There was an Old Man of Moldavia,
Who had the most curious behaviour;
For while he was able,
He slept on a table,
That funny Old Man of Moldavia
There was an Old Man of Madras,
Who rode on a cream-coloured ass;
But the length of its ears,
So promoted his fears,
That it killed that Old Man of Madras.
There was an Old Man of Peru,
Who never knew what he should do;
So he tore off his hair,
And behaved like a bear,
That intrinsic Old Man of Peru.
There was an Old Person whose habits,
Induced him to feed upon Rabbits;
When he'd eaten eighteen,
He turned perfectly green,
Upon which he relinquished those habits.
There was an old person of Dover,
Who rushed through a field of blue Clover;
But some very large bees,
Stung his nose and his knees,
So he very soon went back to Dover.
There was an Old Man of Marseilles,
Whose daughters wore bottle-green veils;
They caught several Fish,
Which they put in a dish,
And sent to their Pa at Marseilles.
There was an Old Man of Quebec,
A beetle ran over his neck;
But he cried, "With a needle,
I'll slay you, O beadle!"
That angry Old Man of Quebec.
There was an Old Man or Nepaul,
From his horse had a terrible fall;
But, though split quite in two,
By some very strong glue,
They mended that Man of Nepaul.
There was an Old Person of Rhodes,
Who strongly objected to toads;
He paid several cousins,
To catch them by dozens,
That futile Old Person of Rhodes.
There was a Young Lady of Lucca,
Whose lovers completely forsook her;
She ran up a tree,
And said, "Fiddle-de-dee!"
Which embarrassed the people of Lucca.
There was an Old Lady whose folly,
Induced her to sit in a holly;
Whereon by a thorn,
Her dress being torn,
She quickly became melancholy.
There was an Old Person of Troy,
Whose drink was warm brandy and soy;
Which he took with a spoon,
By the light of the moon,
In sight of the city of Troy.
There was an Old Man of Calcutta,
Who perpetually ate bread and butter;
Till a great bit of muffin,
On which he was stuffing,
Choked that horrid old man of Calcutta.
There was an Old Man of Corfu,
Who never knew what he should do;
So he rushed up and down,
Till the sun made him brown,
That bewildered Old Man of Corfu.
There was an Old Man of the West,
Who never could get any rest;
So they set him to spin,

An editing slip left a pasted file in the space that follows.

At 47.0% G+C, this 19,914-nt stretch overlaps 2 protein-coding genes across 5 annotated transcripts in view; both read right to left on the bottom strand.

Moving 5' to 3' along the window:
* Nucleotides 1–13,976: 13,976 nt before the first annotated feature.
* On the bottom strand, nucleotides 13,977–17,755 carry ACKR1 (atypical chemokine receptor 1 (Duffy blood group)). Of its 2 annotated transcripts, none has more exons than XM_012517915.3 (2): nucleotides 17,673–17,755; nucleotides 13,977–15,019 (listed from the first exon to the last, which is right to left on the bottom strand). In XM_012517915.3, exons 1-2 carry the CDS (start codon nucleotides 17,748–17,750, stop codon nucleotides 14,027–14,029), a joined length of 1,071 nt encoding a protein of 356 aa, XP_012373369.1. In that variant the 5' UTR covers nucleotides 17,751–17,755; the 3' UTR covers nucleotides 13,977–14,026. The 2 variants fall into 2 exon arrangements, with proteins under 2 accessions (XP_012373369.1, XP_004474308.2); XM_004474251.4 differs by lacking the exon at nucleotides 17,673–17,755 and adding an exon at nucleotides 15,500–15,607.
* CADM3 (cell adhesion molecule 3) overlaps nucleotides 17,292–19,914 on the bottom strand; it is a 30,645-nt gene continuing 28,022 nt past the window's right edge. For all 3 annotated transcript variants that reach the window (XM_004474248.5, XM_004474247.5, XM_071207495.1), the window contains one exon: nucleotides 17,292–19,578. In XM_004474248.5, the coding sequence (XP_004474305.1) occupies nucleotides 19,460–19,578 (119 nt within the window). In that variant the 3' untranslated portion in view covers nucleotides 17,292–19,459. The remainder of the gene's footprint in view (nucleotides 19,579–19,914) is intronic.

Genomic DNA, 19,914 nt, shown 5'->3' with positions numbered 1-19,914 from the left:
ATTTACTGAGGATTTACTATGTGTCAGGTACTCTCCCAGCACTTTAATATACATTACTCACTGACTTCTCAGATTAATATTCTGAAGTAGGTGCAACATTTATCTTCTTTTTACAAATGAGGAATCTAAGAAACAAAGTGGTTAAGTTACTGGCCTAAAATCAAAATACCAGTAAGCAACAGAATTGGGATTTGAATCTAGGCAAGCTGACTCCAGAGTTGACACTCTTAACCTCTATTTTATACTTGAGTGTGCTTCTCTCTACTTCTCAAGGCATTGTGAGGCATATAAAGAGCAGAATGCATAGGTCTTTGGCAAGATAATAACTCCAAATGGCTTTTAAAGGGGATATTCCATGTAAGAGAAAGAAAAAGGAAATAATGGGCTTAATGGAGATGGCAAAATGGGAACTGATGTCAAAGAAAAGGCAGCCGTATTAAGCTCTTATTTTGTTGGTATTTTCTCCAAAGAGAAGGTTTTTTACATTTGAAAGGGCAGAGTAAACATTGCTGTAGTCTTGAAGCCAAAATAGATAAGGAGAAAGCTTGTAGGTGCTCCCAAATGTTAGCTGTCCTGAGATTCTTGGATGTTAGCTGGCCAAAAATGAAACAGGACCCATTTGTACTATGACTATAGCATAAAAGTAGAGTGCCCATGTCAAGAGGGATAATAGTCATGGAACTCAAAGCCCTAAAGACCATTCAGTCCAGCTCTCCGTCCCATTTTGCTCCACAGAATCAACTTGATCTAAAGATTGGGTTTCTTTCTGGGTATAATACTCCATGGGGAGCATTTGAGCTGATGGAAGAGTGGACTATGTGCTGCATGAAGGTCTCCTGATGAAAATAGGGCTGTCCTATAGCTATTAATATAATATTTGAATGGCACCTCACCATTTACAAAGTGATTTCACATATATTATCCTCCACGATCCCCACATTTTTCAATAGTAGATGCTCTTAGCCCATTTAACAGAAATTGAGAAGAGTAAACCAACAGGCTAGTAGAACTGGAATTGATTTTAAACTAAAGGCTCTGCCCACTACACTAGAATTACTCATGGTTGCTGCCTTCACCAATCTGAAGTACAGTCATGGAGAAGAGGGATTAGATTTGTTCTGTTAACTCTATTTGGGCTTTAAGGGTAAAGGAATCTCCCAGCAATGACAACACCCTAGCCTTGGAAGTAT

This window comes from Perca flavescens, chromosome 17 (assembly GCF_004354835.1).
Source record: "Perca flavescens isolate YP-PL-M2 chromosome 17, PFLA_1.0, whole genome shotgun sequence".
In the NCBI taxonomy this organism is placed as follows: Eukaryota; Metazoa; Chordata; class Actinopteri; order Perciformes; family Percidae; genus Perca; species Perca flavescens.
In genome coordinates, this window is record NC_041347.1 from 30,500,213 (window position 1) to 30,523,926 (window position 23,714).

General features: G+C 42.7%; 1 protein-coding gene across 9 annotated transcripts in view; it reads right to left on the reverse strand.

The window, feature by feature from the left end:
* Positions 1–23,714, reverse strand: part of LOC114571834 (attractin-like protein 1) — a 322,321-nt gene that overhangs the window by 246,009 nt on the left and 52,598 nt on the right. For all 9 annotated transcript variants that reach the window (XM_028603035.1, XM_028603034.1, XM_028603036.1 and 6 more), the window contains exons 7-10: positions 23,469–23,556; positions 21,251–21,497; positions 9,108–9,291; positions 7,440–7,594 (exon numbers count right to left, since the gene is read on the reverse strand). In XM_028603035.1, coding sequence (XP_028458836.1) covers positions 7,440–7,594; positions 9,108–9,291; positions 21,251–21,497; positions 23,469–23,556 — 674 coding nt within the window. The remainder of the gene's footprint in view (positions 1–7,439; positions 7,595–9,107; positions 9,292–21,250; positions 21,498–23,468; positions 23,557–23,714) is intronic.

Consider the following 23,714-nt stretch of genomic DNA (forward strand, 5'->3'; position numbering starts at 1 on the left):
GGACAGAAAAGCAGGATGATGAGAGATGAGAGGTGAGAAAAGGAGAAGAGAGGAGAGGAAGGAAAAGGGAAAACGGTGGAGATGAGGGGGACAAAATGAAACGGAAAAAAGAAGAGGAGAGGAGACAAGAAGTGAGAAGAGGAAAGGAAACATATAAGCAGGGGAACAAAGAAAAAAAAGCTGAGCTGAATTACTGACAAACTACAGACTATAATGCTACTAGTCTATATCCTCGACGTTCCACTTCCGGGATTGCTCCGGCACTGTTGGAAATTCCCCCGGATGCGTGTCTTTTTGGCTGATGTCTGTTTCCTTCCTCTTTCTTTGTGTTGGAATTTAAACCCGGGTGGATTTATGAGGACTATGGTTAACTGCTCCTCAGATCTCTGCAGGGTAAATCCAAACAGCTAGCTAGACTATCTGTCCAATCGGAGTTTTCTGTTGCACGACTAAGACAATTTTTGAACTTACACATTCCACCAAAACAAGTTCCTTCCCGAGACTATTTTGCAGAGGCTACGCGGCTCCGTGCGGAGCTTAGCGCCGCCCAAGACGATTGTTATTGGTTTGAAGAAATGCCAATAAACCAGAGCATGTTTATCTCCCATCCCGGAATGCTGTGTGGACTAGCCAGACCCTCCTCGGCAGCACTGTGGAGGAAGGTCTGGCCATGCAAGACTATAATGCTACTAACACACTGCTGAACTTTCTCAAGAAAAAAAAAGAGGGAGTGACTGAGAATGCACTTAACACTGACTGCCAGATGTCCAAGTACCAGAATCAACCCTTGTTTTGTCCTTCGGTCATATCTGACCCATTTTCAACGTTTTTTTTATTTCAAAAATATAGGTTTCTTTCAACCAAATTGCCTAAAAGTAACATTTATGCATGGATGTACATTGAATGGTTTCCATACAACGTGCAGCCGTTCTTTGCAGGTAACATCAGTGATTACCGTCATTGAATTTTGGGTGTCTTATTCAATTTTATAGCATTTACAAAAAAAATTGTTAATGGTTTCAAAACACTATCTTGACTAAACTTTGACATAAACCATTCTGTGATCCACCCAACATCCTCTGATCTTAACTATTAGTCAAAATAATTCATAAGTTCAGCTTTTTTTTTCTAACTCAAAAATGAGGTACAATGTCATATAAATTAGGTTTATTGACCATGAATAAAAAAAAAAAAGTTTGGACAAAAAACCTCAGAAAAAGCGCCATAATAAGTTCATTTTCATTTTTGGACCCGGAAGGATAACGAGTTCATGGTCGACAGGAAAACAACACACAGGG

On his nose find his chin,
Which cured that Old Man of the West.
There was an Old Man of Berlin,
Whose form was uncommonly thin;
Till he once, by mistake,
Was mixed up in a cake,
So they baked that Old Man of Berlin.
There was a Young Lady of Wales,
Who caught a large fish without scales;
When she lifted her hook,
She exclaimed, "Only look!"
That ecstatic Young Lady of Wales.
There was an Old Man with an owl,
Who continued to bother and howl;
He sate on a rail,
And imbibed bitter ale,
Which refreshed that Old Man and his owl.
There was an Old Lady of Prague,
Whose language was horribly vague;
When they said, "Are these caps?"
She answered, "Perhaps!"
That oracular Lady of Prague.
There was an old man of Thermopylæ,
Who never did anything properly;
But they said, "If you choose,
To boil eggs in your shoes,
You shall never remain in Thermopylæ."
There was an Old Man of Kamschatka,
Who possessed a remarkably fat cur,
His gait and his waddle,
Were held as a model,
To all the fat dogs in Kamschatka.
There was an Old Man, who said, "Well!
Will NOBODY answer this bell?
I have pulled day and night,
Till my hair has grown white,
But nobody answers this bell!"
There was an Old Person of Tartary,
Who divided his jugular artery;
But he screeched to his wife,
And she said, "Oh, my life!
Your death will be felt by all Tartary!"
There was an Old Man who said, "How,—
Shall I flee from this horrible Cow?
I will sit on this stile,
And continue to smile,
Which may soften the heart of that Cow."
There was an Old Person of Gretna,
Who rushed down the crater of Etna;
When they said, "Is it hot?"
He replied, "No, it's not!"
That mendacious Old Person of Gretna.